Archdiocese Local Religious life

Little Brothers of the Lamb need a lift

Little Brother Christophe talks to a parishioner of Prince of Peace in Olathe about the order’s plans to build a monastery in Kansas City, Kansas, following a parish mission the Little Brothers of the Lamb led at the parish. LEAVEN PHOTO BY JILL RAGAR ESFELD

by Jill Ragar Esfeld

KANSAS CITY, Kan. — The Little Brothers of the Community of the Lamb do not fundraise in the traditional way.

The mendicant order — whose charism is to live out the Gospel and the example of Jesus in small community life — doesn’t plan big gala events or solicit donations for auctions.

But it does have big dreams.

The community of Brothers is currently trying to raise the final funds needed to build its new monastery in Kansas City, Kansas, to be called Light of Mary — Mother of God.

“We give thanks already for how much we have received,” said Little Brother Clement.

But more is needed.

Until construction actually begins, the total amount to build the monastery is uncertain, but the community estimates they are eighty to eighty-five percent funded.

“We still have a great need of about $200,000,” said Little Brother Joachim.

Archbishop Joseph F. Naumann invited the Little Brothers to establish their community in the archdiocese in 2013, joining the Little Sisters of the same order, whose monastery Lumen Christi is in the heart of Kansas City, Kansas.

The Brothers currently share the former St. Joseph Church rectory in All Saints Parish, but a monastery will allow them to more fully live their life of contemplative prayer and outreach to the poor.

In order to garner support for this final push, the Brothers are visiting parishes throughout the archdiocese where they will attend Mass, sing for the congregation and get to know parishioners — and encourage parishioners to get to know them.

“It’s beautiful,” said Little Brother Christophe after a recent visit to Prince of Peace Parish, Olathe. “We build a lot of friendships and we are a little bit more known.

“People learn about the purpose of our community, and that is very great.”

However, an even more immediate challenge has made it difficult for the Brothers to continue even this effort.

“Our car broke down,” said Little Brother Christophe in his accented English.

“A friend of ours took the car to a garage,” he said, “and they said, ‘It’s better to put the car on a cliff and just let it go. It is too dangerous to ride in.’”

This Community of the Lamb, which has its roots in France, is the first in the United States — and it’s the first time community members have felt such a need for private transportation.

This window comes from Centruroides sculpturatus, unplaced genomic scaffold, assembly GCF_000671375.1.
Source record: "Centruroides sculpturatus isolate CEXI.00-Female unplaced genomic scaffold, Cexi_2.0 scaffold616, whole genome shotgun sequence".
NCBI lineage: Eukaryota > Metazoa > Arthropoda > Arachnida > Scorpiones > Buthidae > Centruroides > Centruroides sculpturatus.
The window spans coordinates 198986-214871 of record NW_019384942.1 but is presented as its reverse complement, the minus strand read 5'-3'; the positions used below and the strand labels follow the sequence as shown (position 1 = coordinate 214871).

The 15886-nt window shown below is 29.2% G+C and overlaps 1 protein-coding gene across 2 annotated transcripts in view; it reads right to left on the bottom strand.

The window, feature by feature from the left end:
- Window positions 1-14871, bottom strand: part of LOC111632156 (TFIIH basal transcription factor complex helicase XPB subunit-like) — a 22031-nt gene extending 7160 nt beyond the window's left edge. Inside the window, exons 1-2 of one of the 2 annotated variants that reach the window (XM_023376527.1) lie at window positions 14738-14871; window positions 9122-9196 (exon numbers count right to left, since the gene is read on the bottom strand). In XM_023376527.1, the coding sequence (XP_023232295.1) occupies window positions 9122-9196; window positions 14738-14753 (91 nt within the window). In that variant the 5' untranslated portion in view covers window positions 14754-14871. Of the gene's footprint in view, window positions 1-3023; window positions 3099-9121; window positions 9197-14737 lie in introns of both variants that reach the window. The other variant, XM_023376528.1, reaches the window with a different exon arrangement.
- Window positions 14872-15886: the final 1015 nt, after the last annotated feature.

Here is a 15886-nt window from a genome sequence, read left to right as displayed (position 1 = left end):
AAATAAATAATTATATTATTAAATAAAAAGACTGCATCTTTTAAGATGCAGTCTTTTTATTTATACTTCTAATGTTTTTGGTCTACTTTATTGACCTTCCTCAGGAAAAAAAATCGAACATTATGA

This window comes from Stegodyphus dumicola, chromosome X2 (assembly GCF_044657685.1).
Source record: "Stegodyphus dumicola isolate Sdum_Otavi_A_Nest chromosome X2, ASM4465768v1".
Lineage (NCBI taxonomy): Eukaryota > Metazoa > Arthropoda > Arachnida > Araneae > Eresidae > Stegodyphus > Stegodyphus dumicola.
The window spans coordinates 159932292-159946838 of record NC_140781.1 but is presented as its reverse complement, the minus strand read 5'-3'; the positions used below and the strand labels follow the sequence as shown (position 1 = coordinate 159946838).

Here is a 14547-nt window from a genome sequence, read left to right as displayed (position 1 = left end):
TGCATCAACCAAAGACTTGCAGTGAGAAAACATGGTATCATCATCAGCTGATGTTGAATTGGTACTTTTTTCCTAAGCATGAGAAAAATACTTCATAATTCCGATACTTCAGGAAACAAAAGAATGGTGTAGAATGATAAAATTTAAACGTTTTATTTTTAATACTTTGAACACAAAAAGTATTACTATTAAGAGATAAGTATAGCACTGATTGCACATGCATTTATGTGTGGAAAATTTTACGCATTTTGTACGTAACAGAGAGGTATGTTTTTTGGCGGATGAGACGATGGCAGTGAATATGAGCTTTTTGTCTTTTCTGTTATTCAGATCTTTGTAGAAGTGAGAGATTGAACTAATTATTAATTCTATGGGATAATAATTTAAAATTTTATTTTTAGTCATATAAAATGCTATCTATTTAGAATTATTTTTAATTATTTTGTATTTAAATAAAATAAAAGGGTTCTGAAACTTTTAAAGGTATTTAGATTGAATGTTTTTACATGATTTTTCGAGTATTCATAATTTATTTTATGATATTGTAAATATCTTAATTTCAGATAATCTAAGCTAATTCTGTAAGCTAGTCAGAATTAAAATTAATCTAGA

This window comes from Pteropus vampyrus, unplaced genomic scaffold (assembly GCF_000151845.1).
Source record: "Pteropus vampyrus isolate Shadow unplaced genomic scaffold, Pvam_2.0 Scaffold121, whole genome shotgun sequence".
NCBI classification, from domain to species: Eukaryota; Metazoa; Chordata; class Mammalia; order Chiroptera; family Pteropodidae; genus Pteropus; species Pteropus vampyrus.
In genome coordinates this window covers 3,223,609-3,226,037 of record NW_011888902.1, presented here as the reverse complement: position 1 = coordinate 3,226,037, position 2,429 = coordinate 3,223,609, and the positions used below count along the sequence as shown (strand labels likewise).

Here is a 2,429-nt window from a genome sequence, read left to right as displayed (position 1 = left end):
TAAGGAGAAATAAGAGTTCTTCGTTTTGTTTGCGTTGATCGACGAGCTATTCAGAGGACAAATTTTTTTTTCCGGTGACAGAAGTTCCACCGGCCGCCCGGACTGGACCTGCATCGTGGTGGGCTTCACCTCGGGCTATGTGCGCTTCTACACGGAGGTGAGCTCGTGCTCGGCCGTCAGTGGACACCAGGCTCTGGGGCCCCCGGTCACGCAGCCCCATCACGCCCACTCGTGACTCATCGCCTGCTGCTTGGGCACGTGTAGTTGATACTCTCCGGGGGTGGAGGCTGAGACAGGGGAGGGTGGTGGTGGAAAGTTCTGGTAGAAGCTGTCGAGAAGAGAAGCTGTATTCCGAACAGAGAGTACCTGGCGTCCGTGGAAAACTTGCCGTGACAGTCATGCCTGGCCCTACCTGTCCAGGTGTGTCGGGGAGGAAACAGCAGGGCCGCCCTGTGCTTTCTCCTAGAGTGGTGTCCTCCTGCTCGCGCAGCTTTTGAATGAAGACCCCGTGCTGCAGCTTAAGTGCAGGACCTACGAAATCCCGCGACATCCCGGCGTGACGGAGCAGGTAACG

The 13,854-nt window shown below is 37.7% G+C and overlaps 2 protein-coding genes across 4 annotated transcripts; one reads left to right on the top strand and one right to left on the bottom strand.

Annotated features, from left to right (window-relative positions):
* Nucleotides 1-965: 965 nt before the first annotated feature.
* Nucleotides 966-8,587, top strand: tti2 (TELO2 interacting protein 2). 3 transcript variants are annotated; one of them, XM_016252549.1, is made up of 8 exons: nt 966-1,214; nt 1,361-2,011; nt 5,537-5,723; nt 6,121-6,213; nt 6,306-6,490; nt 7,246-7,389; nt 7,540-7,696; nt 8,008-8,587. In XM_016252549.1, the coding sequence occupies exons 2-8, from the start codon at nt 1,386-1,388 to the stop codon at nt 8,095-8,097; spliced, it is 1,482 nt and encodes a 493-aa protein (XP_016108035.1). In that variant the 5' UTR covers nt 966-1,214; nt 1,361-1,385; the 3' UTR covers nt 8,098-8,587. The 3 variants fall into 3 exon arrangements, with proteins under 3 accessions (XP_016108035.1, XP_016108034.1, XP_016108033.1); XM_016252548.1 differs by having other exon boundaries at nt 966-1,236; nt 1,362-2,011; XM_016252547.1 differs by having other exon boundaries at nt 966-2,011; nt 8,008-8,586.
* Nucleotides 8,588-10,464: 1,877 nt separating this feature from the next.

Usually the Little Brothers, who live in poverty, are content to walk on their missions, hitchhiking to cover greater distances.

“In France, normally we have no cars,” explained Little Brother Christophe. “But here in the United States, traveling great distances without a car is hard.

Little Brother Joachim agreed.

“If you have an appointment in the morning,” he said, “it can be complicated to hitchhike.”

“Like coming to a parish at 7:30 in the morning, or if we have to go back late at night,” agreed Little Brother Clement.

“That’s why we are looking for a car now,” said Little Brother Christophe.

And so, as the Brothers continue to visit parishes and raise funds for their monastery, they’re also praying for the donation of a car.

“A simple sedan with four doors,” said Little Brother Clement.

And they ask for the prayers of the entire archdiocese for the success of their effort. They also encourage anyone who would like to visit them in their community to do so.

“People are always welcome to come and visit us,” said Little Brother Clement. “That’s one of the aspects of us coming to all these different parishes.

“It lets people know they can come into our neighborhood and get to see what’s going on there.”

How you can help

For more information on the Little Brothers, visit the website at:, and click on USA: Kansas City, KS; write to The Little Brothers of the Lamb, 801 Vermont Ave., Kansas City, KS 66101; or call (913) 998-6644.

About the author

Jill Esfeld

Jill Ragar Esfeld received a degree in Writing from Missouri State University and started her profession as a magazine feature writer, but quickly transitioned to technical/instructional writing where she had a successful career spanning more than 20 years. She returned to feature writing when she began freelancing for The Leaven in 2004. Her articles have won several awards from the Catholic Press Association. Jill grew up in Christ the King parish in Kansas City, Missouri; and has been a member of Holy Trinity Parish in Lenexa, Kansas, for 35 years.

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